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South of the Border, West of the Sun

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South of the Border, West of the Sun
First edition (Japanese)
AuthorHaruki Murakami
Original title国境の南、太陽の西 (Kokkyō no Minami, Taiyō no Nishi)
TranslatorPhilip Gabriel
LanguageJapanese
PublisherKodansha
Publication date
1992
Publication placeJapan
Published in English
1999 by Alfred A. Knopf
Media typePrint (Paperback)
Pages294 pages
ISBN9784062060813
OCLC27167197

South of the Border, West of the Sun (国境の南、太陽の西, Kokkyō no Minami, Taiyō no Nishi) is a short novel by Japanese author Haruki Murakami, first published in 1992.

Plot[edit]

The novel tells the story of Hajime, from his childhood in a small town in Japan to his adult years in Tokyo. He meets Shimamoto, a girl with polio and a fellow only child. They spend their time together talking about their interests in life and listening to records on Shimamoto's stereo. They are separated in their high school years, and grow apart.

They are reunited in their thirty-sixth year. Hajime is now the father of two children and owner of two successful jazz bars. Shimamoto gives no details of her own life and appears only at random intervals, haunting him as a constant "what-if". Meeting Shimamoto again sets off a chain of events that forces Hajime to choose between his young family and the magic of the past.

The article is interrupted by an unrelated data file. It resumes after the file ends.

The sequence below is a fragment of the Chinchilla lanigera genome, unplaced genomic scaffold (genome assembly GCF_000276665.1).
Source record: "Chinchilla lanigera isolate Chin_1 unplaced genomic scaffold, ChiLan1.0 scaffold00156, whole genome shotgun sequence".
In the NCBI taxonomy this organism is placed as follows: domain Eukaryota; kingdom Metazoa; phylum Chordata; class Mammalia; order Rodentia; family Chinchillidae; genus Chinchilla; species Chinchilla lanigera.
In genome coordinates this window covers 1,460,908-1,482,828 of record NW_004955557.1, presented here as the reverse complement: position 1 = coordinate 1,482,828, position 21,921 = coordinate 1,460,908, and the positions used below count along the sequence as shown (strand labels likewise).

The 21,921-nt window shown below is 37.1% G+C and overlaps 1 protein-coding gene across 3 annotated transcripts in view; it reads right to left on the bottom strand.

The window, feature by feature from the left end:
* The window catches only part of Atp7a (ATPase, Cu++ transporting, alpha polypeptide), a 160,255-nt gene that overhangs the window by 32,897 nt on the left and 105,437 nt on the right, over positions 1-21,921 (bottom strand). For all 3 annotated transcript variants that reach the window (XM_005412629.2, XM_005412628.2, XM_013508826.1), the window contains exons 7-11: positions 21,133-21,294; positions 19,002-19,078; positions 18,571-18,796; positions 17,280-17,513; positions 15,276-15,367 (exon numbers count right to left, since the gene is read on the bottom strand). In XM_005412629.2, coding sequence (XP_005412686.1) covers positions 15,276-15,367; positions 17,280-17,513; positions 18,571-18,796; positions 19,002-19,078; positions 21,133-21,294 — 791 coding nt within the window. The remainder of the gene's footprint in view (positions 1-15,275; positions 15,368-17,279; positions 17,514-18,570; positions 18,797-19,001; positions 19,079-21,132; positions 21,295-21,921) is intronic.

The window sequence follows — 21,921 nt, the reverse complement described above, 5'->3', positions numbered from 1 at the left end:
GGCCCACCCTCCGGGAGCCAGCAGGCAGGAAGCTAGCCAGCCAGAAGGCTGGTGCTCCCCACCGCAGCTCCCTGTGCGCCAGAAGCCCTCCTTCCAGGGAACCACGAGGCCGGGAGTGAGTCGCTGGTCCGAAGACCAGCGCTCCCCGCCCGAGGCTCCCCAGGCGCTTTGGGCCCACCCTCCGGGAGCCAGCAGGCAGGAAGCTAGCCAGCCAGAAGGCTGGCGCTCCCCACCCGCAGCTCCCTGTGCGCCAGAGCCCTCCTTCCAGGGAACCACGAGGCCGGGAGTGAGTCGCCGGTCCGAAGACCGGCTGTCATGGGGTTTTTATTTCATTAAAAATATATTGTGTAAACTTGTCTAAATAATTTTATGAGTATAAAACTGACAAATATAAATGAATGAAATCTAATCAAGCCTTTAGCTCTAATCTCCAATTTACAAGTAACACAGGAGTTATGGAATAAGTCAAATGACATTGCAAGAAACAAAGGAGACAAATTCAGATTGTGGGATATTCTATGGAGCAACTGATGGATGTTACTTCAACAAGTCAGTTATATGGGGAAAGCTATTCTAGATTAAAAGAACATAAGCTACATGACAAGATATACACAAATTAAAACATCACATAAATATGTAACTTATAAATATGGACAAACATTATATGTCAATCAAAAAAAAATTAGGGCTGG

Main characters[edit]

Hajime[edit]

Hajime grows up in a small family as an only child. Many think that not having siblings means one must be spoiled by their parents, sickly, and extremely selfish.[1] Friendless and aloof, his life is dominated by solitude and isolation. As a university student, Hajime opposes the economical bubble of post-war Japanese capitalism. Later, with his father-in-law's capital, he opens a jazz club, and according to his benefactor's wishes invests his earnings into the stock market and real estate. Though he becomes an accomplished man, he feels something is lacking.

Shimamoto[edit]

Shimamoto is a pretty girl left lame by polio. As a fellow only child to Hajime, they become good friends. They spend long afternoons in her living room listening to Liszt and Nat King Cole on her father's stereo, and talking with a pre-adolescent openness that becomes erotic only in retrospect. They separate when entering different junior high schools, and lose touch. Later in life, Shimamoto is a beautiful, intense and mysterious woman who reveals little of her life. She is single and well-off, though she is troubled by her past loss of an infant child.

Yukiko[edit]

Yukiko is married to Hajime, yet remains a vague personality throughout the novel. Only at the end of story does Yukiko have a direct conversation with Hajime, accusing him of being egocentric and self-absorbed while ignoring the needs of others. She is a person who can express genuine love and devotion, in contrast to the self-absorption and destructiveness of Hajime's desire. Her husband's betrayal makes her desperate, though she opens her heart to accept her husband in all his frailties.[2]

Background[edit]